Staff and students in Oxford’s Department of International Development investigate diverse dynamics of “war and peace” -- ranging from studies of the state and its use of force, through to violent and non-violent resistance movements, and onto international responses to violent conflict. As an interdisciplinary department, our scholars have backgrounds in history, anthropology, political science, economics, and beyond, but efforts are made to reach across those disciplines. The Department has particular strengths in the study of conflict processes and conflict management in sub-Saharan Africa, South Asia, and Latin America, although other regions are also covered.
Teaching faculty who work on conflict and peace include: Prof. Jocelyn Alexander, who studies the history and politics of southern African Liberation Movements; Dr. Tom Scott-Smith, who has an interest in humanitarian principles and negotiated access in conflict zones; Prof. Sabina Alkire, whose Oxford Poverty and Human Development Initiative (OPHI) includes various measures of violence and conflict; and Dr. John Gledhill, whose work address issues of political change, state fragility, conflict, and conflict management.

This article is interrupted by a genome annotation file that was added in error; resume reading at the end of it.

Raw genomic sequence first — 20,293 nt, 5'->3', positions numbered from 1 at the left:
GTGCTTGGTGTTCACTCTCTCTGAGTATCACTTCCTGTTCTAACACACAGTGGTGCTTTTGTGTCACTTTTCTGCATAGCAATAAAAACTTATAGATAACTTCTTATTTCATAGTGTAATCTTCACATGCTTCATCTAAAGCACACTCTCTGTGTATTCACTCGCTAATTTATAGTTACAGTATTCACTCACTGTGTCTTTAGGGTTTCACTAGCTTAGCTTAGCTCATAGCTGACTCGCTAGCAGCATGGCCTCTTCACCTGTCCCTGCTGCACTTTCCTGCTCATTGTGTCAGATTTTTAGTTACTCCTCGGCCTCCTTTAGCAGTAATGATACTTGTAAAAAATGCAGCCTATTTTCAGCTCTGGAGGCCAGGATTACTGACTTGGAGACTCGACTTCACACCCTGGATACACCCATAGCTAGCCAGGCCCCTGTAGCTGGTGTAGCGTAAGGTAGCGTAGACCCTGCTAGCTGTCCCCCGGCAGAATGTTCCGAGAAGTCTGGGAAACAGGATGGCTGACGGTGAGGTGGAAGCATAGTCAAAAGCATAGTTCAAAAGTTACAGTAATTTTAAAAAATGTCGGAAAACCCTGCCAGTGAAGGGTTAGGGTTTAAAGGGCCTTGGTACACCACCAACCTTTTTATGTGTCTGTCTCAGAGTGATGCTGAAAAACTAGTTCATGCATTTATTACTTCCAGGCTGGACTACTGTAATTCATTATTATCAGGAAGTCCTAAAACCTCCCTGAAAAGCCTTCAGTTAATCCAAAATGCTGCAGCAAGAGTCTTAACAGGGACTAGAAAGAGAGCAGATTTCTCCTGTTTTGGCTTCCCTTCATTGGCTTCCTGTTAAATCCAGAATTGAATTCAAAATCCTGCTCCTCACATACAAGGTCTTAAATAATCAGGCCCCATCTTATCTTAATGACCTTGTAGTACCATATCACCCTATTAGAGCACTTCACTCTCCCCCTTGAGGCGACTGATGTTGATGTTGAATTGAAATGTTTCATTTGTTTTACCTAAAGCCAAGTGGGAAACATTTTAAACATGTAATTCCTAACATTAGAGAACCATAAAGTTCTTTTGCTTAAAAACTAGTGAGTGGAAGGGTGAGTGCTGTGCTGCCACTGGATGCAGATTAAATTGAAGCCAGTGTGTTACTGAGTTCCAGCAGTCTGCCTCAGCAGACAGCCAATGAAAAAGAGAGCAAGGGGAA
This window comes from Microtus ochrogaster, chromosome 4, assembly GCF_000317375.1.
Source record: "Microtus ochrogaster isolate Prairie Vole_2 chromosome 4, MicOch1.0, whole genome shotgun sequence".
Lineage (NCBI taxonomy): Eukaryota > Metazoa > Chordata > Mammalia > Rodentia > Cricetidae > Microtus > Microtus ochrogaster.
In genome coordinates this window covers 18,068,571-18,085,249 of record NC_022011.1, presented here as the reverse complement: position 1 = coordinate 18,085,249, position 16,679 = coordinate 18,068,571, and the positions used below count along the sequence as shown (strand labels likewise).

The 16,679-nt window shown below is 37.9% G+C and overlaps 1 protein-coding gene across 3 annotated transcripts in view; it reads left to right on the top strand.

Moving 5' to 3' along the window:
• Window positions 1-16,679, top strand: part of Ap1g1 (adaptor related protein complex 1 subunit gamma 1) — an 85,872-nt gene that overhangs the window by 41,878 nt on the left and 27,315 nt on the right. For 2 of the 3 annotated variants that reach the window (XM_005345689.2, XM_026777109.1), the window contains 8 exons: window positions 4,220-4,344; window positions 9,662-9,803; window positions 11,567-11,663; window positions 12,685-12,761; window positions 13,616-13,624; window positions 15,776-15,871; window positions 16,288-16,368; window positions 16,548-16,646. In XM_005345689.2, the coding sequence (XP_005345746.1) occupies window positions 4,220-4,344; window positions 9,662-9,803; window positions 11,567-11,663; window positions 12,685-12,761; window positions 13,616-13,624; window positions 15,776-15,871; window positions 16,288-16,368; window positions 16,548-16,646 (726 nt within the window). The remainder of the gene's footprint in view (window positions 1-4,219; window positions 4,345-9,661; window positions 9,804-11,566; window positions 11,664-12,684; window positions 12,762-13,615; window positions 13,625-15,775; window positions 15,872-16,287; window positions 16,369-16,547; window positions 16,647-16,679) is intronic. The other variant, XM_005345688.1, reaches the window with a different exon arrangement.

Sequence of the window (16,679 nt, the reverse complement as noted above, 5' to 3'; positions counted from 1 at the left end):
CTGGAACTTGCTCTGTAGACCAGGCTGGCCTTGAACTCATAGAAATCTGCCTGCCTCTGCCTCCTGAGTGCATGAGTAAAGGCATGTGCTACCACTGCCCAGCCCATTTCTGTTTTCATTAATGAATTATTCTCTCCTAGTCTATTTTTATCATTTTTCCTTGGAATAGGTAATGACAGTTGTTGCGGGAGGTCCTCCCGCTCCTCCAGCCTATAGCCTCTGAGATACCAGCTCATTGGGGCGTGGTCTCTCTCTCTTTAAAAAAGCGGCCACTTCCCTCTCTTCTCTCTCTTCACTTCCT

Research staff, ODID associates, and DPhil students working on issues of “war and peace” include: Ian Madison, who studies governance in fragile states; Solange Fontana, who is interested in the social aspects of conflict and peace; Dan Hodgkinson, who looks at activism in Zimbabwe; Caitlin Procter, who considers the social impacts of protracted conflicts; Kirsten Pontalti, who is studying everyday practices in Rwanda; Marie Godin, whose interests lie at the intersection of migration and development; and Leila Vignal, who is currently working on the Syrian conflict.
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